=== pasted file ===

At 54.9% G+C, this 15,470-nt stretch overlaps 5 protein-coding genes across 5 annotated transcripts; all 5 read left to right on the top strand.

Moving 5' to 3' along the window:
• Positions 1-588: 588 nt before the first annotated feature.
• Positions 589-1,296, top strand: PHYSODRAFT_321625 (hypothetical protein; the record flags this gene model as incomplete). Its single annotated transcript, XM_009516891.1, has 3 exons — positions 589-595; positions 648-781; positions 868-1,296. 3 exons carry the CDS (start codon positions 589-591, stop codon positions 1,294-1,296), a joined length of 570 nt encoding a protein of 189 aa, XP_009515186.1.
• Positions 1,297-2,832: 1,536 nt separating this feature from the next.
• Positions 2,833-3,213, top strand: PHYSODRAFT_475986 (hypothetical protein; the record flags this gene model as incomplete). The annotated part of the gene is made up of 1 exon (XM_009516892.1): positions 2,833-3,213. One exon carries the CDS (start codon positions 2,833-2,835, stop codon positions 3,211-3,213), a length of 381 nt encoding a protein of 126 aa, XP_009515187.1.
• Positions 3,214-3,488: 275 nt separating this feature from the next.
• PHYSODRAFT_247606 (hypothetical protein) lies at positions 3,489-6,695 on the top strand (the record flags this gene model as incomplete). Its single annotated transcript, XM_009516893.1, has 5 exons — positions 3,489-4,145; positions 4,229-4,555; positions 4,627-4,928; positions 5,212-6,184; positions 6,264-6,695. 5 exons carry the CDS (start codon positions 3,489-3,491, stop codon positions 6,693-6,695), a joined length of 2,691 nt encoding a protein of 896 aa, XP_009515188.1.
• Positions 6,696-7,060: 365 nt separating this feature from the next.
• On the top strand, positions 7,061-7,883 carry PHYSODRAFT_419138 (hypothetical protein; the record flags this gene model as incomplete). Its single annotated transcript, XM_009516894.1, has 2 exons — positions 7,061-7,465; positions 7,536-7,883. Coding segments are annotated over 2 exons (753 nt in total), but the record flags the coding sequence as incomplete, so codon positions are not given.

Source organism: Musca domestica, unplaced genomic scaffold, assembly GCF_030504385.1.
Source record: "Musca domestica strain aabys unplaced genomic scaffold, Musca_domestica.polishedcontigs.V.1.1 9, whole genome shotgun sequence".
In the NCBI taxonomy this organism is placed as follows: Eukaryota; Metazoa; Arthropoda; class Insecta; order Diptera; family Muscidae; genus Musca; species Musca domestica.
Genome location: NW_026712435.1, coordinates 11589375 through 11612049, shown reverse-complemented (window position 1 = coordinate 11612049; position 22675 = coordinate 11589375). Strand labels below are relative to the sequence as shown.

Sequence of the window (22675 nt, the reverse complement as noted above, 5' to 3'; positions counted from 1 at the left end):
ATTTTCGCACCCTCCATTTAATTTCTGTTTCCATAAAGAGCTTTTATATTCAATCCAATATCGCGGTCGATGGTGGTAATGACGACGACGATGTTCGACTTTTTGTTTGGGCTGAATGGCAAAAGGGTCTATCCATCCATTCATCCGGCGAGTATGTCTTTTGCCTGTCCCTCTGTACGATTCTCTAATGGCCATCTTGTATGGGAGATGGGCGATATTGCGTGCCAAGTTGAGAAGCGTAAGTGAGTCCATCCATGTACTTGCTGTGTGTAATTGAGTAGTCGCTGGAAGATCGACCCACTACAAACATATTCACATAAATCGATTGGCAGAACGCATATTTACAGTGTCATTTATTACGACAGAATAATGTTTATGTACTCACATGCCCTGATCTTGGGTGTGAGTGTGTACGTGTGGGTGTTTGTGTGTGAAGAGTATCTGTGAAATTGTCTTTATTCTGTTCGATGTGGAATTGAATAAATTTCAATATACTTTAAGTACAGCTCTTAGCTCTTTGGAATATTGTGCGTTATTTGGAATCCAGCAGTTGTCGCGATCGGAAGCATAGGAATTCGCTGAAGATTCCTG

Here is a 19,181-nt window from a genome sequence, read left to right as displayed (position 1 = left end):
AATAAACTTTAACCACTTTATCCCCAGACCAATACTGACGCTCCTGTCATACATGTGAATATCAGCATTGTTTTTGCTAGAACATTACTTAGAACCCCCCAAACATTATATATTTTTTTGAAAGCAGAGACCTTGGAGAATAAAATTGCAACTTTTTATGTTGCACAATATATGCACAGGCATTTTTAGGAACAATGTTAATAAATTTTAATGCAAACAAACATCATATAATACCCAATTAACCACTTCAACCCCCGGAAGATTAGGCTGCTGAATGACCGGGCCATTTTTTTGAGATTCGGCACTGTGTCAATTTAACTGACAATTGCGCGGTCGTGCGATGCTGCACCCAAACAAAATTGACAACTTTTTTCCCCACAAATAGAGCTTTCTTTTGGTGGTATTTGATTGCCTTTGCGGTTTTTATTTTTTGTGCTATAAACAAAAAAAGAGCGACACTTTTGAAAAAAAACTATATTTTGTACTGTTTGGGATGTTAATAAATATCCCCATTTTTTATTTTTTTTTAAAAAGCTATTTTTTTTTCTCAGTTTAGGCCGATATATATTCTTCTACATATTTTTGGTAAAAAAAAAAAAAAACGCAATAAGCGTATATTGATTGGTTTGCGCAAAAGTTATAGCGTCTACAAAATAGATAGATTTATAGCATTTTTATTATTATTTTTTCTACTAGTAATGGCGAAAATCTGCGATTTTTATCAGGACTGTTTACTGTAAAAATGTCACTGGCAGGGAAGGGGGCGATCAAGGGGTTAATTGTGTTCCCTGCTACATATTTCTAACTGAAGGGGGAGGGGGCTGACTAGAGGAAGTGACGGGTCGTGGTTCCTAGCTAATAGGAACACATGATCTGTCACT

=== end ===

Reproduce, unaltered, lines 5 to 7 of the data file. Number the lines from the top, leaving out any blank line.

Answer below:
• Positions 1,297-2,832: 1,536 nt separating this feature from the next.
• Positions 2,833-3,213, top strand: PHYSODRAFT_475986 (hypothetical protein; the record flags this gene model as incomplete). The annotated part of the gene is made up of 1 exon (XM_009516892.1): positions 2,833-3,213. One exon carries the CDS (start codon positions 2,833-2,835, stop codon positions 3,211-3,213), a length of 381 nt encoding a protein of 126 aa, XP_009515187.1.
• Positions 3,214-3,488: 275 nt separating this feature from the next.